General History XII: 1856–1914
Although European history remains central to this paper, the period 1856-1914 saw ‘the first era of globalization’, marked by the laying of oceanic telegraph cables, the completion of transcontinental railways in the US (1869) and Russia (1905), and the opening of the Suez (1869) and Panama (1914) canals. This led to massive movements of goods, capital and people, assisted by economic developments such as the ‘Gold Standard’ and the ‘Second Industrial Revolution’ (the application of science to industry). Globalization and industrialization created crises as peasant agriculture and handcraft industries – both in Europe and across the world – could not compete with mass produced imports, nor with migrant labour. As we move towards the First World War, protectionism and xenophobia grew in the metropoles, while in the imperial arena European powers competed to grab raw materials and markets. But the period also witnessed the growth of an internationalism and humanitarian intervention. Those nations outside western authority, such as the Ottoman, Chinese and Japanese empires, responded to these challenges with mixed results. However, around 1900 there are signs of the waning of western power, as imperial states such as Spain, Italy and Russia were all defeated overseas.
Rapid industrialization, urbanization and population growth also posed challenges for European governments, whether nation states like the newly unified Italy and Germany or multi-ethnic empires such as Russia and Austro-Hungary. Liberal regimes and autocrats were threatened from both the Left and the rise of organized labour and the Right and the rise of new radical populist movements. In the ‘age of the masses’ national, regional, ethnic, religious and even gender identities were increasingly politicized. Governments responded with nation-building through compulsory schooling and military service, and social welfare, but not always with the desired results. Both society and the state were threatened with violent fragmentation in revolution and separatist revolt, and this in turn fed conflict in international relations. Fragmentation was also visible in the fields of the arts and sciences, with a plethora of new movements attempting to capture the experience of rapid change (such as impressionism and expressionism), or comprehend it (the rise of the social sciences). And yet, despite all these crises and confusions, European states and societies were coping, conflict was not inevitable. Many of the developments covered in this paper – socialism, the ‘new woman’, consumerism, and psychoanalysis among them – were disorientating for some but invigorating for others: change carried promise as well as threats.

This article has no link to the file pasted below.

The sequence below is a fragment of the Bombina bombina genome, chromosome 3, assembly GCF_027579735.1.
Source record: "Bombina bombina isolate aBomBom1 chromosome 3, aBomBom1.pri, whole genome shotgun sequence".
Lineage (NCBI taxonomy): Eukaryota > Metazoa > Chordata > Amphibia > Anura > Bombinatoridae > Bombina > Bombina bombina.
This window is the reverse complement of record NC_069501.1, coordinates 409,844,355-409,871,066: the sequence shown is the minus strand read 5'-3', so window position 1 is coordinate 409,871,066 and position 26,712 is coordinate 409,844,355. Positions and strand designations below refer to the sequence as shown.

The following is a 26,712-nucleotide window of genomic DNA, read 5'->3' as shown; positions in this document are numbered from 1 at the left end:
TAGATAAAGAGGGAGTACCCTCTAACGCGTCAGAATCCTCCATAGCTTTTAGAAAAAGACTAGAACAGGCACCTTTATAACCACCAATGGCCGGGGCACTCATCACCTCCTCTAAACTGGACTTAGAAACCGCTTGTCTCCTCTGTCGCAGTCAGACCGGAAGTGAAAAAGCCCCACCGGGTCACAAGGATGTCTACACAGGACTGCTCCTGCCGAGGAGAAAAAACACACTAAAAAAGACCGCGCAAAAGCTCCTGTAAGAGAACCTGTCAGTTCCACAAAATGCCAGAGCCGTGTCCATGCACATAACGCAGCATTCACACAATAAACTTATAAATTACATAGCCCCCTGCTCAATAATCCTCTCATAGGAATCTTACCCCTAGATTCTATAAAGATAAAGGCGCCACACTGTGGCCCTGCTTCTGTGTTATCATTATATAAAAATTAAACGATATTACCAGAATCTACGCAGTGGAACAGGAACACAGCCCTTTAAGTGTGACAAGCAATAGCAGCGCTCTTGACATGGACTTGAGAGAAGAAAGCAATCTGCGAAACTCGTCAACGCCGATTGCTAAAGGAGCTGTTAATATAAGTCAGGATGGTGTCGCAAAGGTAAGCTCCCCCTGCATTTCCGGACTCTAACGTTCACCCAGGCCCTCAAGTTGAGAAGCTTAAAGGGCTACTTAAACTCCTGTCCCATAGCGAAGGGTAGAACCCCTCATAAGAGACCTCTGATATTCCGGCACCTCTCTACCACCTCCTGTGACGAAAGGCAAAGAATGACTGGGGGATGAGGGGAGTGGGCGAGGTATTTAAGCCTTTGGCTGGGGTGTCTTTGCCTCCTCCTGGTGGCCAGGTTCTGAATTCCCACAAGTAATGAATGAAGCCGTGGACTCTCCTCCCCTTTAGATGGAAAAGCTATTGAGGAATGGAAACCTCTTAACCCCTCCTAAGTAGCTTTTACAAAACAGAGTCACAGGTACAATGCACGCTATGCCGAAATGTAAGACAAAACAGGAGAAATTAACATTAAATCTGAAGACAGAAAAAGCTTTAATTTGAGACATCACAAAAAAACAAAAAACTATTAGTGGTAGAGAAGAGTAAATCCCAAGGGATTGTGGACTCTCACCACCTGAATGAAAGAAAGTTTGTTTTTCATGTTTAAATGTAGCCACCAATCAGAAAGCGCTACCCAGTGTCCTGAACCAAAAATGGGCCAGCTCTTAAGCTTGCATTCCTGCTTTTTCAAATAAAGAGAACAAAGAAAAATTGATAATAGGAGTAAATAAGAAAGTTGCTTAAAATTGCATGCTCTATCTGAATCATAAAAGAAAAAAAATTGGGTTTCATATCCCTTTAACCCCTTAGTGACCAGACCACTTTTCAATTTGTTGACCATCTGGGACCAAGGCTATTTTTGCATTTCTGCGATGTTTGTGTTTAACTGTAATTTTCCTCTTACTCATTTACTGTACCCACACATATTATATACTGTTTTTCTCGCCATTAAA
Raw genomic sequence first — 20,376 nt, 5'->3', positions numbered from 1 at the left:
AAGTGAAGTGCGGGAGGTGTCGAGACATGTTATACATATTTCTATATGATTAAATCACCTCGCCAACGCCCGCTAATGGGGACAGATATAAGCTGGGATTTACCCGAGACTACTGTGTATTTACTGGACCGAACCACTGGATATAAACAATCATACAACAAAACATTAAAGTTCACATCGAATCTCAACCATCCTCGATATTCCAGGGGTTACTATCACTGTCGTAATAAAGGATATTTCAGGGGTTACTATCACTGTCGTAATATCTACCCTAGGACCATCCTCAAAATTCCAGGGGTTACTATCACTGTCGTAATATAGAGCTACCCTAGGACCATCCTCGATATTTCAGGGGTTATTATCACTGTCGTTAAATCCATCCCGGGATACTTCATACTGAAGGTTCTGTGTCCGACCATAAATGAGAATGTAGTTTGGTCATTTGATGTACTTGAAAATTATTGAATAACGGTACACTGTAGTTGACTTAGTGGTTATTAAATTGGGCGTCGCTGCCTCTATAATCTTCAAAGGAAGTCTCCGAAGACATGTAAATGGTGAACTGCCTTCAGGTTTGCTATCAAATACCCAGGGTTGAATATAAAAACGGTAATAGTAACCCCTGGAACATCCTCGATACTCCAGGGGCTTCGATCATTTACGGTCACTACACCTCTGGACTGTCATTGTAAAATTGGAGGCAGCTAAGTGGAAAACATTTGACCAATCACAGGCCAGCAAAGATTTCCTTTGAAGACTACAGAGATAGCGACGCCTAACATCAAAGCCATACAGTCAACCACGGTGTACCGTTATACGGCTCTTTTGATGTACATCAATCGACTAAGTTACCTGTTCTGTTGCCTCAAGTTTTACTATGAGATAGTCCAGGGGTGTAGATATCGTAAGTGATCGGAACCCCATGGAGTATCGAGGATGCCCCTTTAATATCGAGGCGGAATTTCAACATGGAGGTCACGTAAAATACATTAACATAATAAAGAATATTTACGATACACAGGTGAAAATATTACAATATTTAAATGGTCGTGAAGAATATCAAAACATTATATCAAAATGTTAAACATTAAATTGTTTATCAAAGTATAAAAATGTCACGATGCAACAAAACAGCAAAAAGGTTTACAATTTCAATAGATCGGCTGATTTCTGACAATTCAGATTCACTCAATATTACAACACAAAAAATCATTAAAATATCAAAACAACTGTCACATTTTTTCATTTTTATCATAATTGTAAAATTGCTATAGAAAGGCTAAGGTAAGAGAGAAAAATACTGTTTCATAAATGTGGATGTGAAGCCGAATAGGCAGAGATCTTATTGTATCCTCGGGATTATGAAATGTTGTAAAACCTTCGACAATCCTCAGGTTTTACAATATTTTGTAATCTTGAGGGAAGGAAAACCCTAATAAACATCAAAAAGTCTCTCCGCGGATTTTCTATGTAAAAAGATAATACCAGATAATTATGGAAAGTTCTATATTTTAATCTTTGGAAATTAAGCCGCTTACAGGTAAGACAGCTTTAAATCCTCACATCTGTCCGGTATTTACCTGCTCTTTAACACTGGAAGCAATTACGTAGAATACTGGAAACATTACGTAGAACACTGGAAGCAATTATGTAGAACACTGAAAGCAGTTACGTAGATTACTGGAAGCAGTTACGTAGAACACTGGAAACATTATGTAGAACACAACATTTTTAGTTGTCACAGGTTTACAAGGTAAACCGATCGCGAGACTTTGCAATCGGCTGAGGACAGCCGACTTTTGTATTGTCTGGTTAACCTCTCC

As with other General History papers this one is taught by means of tutorials and lectures. Relevant lecture series may run in different terms and different years, so check the general scheme in both your final years.